School is back in session in DRC

Last April I shared with you my interview with Jacky Buhoro about her work with children in the Democratic Republic of Congo. We had recently received a grant from the Charles Wentz Carter Memorial Foundation, which enabled SIA to pay school tuition for eight orphans and other vulnerable children in Jacky’s community last year. The children all passed their classes and are now eligible to continue on to the next level!

Lydia shows off her good grades

Lydia shows off her good grades


Nono Kulemba (5 years old)
Esther Akuzibwe (6 years)
Lydia Neema (10 years)
Rosette Kujirabwinja (12 years)


Mtumishi Mutesa (5 years)
Shukuru Mutesa (7 years)
Meshake Mwihangane (8 years)
Obedi Mutumishi (8 years)

When students are able to pay up front tuition for the whole year of school, it helps ensure their success. This provides a level of security so that they will be able to finish the year without having to drop out for lack of funds. Jacky reports, “They talk with joy to parents and Jacob Lipandasi. They have received the beautiful lesson in the classroom without fear because they were involved from beginning to the end of the course!”

Esther was able to attend school last year

Esther is one of the girls who was able to attend school last year

Educating children helps to raise the general level of education in the community and also gives the students the skills needed to work and thrive, developing a positive future for the community. Education is important, Jacky says, “to fight against rural depopulation and against children being forced into army groups in the east of DRC. Education helps us to fight against those using street children for drug trafficking.”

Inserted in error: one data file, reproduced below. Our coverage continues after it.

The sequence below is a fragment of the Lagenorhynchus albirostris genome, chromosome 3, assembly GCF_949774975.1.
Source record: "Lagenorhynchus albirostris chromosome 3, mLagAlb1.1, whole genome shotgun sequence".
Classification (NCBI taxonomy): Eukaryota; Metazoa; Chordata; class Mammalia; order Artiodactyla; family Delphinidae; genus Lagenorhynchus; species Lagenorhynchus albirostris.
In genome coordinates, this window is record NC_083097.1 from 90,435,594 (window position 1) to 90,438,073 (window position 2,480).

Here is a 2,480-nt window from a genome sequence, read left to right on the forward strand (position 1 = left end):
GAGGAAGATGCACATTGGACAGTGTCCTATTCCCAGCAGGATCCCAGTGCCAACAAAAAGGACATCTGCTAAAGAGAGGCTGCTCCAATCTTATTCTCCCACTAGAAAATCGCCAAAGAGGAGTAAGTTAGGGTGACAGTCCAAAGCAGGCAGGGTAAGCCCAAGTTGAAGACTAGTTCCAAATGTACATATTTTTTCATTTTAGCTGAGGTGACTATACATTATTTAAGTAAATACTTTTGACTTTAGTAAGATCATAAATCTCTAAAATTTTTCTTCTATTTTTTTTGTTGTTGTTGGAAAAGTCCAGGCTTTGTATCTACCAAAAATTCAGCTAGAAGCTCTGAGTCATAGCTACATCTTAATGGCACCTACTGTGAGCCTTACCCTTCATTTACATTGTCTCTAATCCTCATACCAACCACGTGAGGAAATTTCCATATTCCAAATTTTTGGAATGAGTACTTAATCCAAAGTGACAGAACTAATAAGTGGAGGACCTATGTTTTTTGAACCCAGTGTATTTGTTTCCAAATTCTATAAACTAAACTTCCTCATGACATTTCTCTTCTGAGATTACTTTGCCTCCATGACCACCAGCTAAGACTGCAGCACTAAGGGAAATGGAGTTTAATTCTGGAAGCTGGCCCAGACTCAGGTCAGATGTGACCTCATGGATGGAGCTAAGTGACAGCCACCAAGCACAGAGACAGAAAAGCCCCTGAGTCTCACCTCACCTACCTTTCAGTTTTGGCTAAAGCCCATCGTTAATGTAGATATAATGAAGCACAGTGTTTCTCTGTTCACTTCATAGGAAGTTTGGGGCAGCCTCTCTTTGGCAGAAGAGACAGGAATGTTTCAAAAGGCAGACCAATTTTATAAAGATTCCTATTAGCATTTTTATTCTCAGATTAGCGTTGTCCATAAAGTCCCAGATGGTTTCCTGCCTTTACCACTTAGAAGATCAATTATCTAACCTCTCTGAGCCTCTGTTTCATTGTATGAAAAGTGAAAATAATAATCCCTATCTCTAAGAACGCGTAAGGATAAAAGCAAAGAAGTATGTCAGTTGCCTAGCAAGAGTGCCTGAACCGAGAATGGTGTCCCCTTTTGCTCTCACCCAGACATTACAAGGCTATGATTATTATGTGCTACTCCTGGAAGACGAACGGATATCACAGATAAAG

In addition to helping the students, this grant also benefits the teachers who often work without wages since they are not paid by the Congolese government. This grant has helped to improve the teachers’ small salaries.

As the new school year started last month, Jacky is desperate to help these children return to school again. She dreams of a project of raising dairy cows to pay for school fees, increase the salary of teachers, and therefore raise the quality of education available in rural DR Congo.

Obedi's hard work will allow him to advance to the 3rd grade next year.

Obedi's hard work will allow him to advance to the 3rd grade next year.

Businesses Thrive in Rwanda

I am always so impressed with how a $150 grant can not only give a family a chance to learn a skill or trade, but also improve their quality of life. In June, I received One-Year Reports from the ten Rwandan small businesses started with SIA Small Businesses Fund grants in 2008.

These reports detail the progress of each business group under the guidance of Francois Hamuli, all of which are continuing to thrive and reinvest to expand their operations. Hamuli regularly visits the groups throughout the year, checking in with them and encouraging them. At the end of one year, Hamuli helps the group members, many of whom do not know how to write, complete their final report to the SIA Office. Once I receive the reports in French, Beatrice Easter, a native French speaker, translates the reports to English.

Women with cassava flour